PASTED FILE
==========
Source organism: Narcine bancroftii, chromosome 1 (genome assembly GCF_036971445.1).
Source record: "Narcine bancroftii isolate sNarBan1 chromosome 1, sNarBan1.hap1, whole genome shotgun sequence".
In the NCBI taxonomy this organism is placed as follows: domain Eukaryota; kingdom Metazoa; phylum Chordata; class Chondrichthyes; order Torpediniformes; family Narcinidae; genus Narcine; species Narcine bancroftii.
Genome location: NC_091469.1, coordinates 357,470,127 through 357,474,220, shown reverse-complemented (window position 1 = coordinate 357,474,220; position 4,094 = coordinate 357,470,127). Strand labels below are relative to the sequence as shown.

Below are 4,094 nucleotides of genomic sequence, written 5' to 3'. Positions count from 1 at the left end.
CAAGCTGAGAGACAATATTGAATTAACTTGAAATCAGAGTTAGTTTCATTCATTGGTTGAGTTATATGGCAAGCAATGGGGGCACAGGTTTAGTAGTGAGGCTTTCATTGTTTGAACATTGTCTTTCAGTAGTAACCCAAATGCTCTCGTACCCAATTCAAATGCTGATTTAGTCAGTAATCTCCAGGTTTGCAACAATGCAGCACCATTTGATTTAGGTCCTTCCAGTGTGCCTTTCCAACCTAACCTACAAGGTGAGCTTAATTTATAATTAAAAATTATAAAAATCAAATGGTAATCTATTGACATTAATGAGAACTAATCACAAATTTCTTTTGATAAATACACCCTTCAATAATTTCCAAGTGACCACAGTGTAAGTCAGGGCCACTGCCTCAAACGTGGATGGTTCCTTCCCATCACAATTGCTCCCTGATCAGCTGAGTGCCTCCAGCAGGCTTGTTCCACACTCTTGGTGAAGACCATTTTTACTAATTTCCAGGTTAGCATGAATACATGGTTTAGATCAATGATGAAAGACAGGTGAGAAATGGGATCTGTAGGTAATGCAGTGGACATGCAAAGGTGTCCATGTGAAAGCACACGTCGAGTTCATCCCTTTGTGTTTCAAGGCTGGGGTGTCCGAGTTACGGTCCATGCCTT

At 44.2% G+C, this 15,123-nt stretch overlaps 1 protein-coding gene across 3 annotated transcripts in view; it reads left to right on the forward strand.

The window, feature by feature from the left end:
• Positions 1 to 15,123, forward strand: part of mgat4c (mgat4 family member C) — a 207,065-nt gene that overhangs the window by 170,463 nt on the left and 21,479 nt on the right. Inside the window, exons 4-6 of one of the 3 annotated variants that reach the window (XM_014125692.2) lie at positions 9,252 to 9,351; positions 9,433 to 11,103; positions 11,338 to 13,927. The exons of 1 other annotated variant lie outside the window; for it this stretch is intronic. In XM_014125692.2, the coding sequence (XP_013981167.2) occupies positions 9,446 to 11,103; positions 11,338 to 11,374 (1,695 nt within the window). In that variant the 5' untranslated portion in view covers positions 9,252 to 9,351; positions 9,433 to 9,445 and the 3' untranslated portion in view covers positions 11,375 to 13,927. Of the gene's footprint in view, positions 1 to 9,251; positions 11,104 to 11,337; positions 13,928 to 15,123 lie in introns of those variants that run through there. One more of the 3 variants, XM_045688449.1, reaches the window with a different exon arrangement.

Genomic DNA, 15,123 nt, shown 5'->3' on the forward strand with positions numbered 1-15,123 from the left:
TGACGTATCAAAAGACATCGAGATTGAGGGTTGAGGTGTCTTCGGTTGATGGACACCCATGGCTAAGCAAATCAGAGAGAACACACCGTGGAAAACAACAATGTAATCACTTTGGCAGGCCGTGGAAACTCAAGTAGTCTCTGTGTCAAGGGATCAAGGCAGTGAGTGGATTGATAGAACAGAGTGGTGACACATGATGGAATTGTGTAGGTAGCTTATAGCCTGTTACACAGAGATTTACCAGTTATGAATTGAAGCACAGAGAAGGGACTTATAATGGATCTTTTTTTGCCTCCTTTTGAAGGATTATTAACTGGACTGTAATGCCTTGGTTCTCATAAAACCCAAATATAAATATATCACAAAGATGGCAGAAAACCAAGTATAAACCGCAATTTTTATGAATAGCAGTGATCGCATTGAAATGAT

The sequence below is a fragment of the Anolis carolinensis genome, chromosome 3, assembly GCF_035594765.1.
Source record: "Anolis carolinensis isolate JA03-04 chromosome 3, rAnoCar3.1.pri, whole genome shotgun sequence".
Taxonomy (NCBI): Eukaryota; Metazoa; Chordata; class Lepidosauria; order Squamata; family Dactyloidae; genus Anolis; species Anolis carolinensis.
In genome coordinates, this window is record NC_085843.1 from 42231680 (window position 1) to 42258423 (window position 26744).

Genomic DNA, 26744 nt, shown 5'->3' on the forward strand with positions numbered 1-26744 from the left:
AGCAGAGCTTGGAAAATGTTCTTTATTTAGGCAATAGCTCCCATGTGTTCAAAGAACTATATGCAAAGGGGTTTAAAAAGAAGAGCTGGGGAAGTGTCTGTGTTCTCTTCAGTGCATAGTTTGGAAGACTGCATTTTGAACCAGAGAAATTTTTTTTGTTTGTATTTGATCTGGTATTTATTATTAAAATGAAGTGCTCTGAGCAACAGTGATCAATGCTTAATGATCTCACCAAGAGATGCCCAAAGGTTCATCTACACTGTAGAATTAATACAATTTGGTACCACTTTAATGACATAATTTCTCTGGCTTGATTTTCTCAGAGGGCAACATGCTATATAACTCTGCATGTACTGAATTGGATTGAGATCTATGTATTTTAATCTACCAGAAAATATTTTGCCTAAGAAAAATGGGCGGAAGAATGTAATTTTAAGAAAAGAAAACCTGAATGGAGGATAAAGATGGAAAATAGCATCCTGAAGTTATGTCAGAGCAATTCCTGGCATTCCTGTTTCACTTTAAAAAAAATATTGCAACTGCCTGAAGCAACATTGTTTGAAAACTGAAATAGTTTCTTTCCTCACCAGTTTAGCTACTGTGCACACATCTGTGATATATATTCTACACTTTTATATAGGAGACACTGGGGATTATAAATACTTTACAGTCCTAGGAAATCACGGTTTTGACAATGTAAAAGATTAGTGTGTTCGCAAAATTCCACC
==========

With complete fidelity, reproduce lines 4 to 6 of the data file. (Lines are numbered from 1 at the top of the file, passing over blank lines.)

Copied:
Genome location: NC_091469.1, coordinates 357,470,127 through 357,474,220, shown reverse-complemented (window position 1 = coordinate 357,474,220; position 4,094 = coordinate 357,470,127). Strand labels below are relative to the sequence as shown.

Below are 4,094 nucleotides of genomic sequence, written 5' to 3'. Positions count from 1 at the left end.
CAAGCTGAGAGACAATATTGAATTAACTTGAAATCAGAGTTAGTTTCATTCATTGGTTGAGTTATATGGCAAGCAATGGGGGCACAGGTTTAGTAGTGAGGCTTTCATTGTTTGAACATTGTCTTTCAGTAGTAACCCAAATGCTCTCGTACCCAATTCAAATGCTGATTTAGTCAGTAATCTCCAGGTTTGCAACAATGCAGCACCATTTGATTTAGGTCCTTCCAGTGTGCCTTTCCAACCTAACCTACAAGGTGAGCTTAATTTATAATTAAAAATTATAAAAATCAAATGGTAATCTATTGACATTAATGAGAACTAATCACAAATTTCTTTTGATAAATACACCCTTCAATAATTTCCAAGTGACCACAGTGTAAGTCAGGGCCACTGCCTCAAACGTGGATGGTTCCTTCCCATCACAATTGCTCCCTGATCAGCTGAGTGCCTCCAGCAGGCTTGTTCCACACTCTTGGTGAAGACCATTTTTACTAATTTCCAGGTTAGCATGAATACATGGTTTAGATCAATGATGAAAGACAGGTGAGAAATGGGATCTGTAGGTAATGCAGTGGACATGCAAAGGTGTCCATGTGAAAGCACACGTCGAGTTCATCCCTTTGTGTTTCAAGGCTGGGGTGTCCGAGTTACGGTCCATGCCTT